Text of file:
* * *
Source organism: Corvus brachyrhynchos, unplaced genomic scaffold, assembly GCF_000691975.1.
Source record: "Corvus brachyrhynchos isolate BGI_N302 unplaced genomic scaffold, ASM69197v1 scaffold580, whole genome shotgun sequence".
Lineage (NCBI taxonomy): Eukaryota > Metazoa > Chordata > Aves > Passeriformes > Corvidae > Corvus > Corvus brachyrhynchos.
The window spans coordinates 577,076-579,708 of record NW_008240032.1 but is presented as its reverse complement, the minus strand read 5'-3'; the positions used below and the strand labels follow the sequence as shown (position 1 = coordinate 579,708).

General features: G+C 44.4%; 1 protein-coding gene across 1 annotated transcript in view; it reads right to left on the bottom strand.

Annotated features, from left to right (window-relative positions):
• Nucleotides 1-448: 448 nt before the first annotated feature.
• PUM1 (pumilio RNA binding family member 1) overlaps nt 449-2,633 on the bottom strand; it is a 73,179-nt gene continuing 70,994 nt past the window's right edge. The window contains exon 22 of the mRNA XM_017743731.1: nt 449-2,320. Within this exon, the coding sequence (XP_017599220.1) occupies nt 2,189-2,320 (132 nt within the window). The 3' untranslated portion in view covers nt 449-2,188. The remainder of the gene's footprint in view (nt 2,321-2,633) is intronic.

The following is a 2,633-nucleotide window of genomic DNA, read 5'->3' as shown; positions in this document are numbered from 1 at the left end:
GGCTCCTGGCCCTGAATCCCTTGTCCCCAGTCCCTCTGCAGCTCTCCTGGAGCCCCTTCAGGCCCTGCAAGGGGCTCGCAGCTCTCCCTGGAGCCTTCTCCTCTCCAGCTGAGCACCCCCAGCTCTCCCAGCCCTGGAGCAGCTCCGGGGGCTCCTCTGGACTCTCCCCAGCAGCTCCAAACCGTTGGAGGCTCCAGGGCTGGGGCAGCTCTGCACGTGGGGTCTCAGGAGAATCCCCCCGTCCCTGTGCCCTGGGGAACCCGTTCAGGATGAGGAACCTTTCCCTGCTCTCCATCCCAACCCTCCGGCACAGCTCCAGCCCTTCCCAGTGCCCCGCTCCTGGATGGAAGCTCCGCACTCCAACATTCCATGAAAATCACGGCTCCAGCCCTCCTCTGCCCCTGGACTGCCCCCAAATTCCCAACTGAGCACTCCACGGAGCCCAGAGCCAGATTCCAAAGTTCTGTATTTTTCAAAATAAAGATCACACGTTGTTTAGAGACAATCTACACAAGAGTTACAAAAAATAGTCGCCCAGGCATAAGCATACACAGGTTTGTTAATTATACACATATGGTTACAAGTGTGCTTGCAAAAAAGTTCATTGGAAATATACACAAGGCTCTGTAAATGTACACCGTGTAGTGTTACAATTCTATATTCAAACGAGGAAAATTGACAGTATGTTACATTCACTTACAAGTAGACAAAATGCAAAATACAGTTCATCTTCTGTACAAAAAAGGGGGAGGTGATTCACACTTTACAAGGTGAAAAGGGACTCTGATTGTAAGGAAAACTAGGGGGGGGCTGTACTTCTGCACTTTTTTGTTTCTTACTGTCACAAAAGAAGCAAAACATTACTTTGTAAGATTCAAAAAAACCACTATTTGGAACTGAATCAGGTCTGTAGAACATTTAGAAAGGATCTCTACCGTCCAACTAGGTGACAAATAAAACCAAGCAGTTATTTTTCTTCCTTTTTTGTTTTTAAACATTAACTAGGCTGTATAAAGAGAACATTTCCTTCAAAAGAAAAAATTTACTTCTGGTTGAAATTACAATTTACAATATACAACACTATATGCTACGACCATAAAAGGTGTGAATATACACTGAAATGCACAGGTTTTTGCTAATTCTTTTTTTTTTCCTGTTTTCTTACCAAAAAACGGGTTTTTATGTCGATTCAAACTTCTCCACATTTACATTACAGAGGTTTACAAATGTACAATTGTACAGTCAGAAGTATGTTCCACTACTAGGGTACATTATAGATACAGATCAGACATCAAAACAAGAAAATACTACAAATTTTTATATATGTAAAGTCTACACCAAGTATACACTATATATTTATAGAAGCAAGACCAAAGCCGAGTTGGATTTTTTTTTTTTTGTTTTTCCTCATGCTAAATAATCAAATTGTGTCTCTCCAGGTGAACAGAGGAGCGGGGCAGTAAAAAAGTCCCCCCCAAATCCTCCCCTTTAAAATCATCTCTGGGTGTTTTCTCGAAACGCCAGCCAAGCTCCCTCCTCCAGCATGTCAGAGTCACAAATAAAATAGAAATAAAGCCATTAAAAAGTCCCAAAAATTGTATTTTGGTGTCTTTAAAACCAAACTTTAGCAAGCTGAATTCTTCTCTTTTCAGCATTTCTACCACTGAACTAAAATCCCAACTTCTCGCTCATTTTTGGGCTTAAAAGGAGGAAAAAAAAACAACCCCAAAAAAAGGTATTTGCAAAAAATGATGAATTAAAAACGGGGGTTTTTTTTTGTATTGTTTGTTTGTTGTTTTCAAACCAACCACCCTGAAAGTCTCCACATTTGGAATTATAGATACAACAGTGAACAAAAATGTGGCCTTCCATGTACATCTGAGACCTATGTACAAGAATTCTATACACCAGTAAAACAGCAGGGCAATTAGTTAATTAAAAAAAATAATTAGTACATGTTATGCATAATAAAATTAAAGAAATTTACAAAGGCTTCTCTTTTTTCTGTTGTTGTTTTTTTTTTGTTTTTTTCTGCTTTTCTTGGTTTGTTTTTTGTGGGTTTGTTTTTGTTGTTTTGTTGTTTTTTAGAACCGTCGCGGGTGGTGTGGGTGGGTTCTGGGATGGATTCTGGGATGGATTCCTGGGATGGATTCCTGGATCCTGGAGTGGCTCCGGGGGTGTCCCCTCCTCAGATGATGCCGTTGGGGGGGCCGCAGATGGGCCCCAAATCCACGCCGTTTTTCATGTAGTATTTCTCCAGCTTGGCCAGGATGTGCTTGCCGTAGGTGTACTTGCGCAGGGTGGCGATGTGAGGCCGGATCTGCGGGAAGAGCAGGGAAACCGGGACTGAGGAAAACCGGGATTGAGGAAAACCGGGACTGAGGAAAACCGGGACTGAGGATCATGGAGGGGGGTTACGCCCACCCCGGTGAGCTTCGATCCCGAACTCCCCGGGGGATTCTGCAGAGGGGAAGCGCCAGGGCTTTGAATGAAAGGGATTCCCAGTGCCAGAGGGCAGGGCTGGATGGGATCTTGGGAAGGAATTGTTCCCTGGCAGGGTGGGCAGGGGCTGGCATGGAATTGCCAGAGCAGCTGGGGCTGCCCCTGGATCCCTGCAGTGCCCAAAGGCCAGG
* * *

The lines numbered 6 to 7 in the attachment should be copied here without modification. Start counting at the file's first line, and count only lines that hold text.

Annotated features, from left to right (window-relative positions):
• Nucleotides 1-448: 448 nt before the first annotated feature.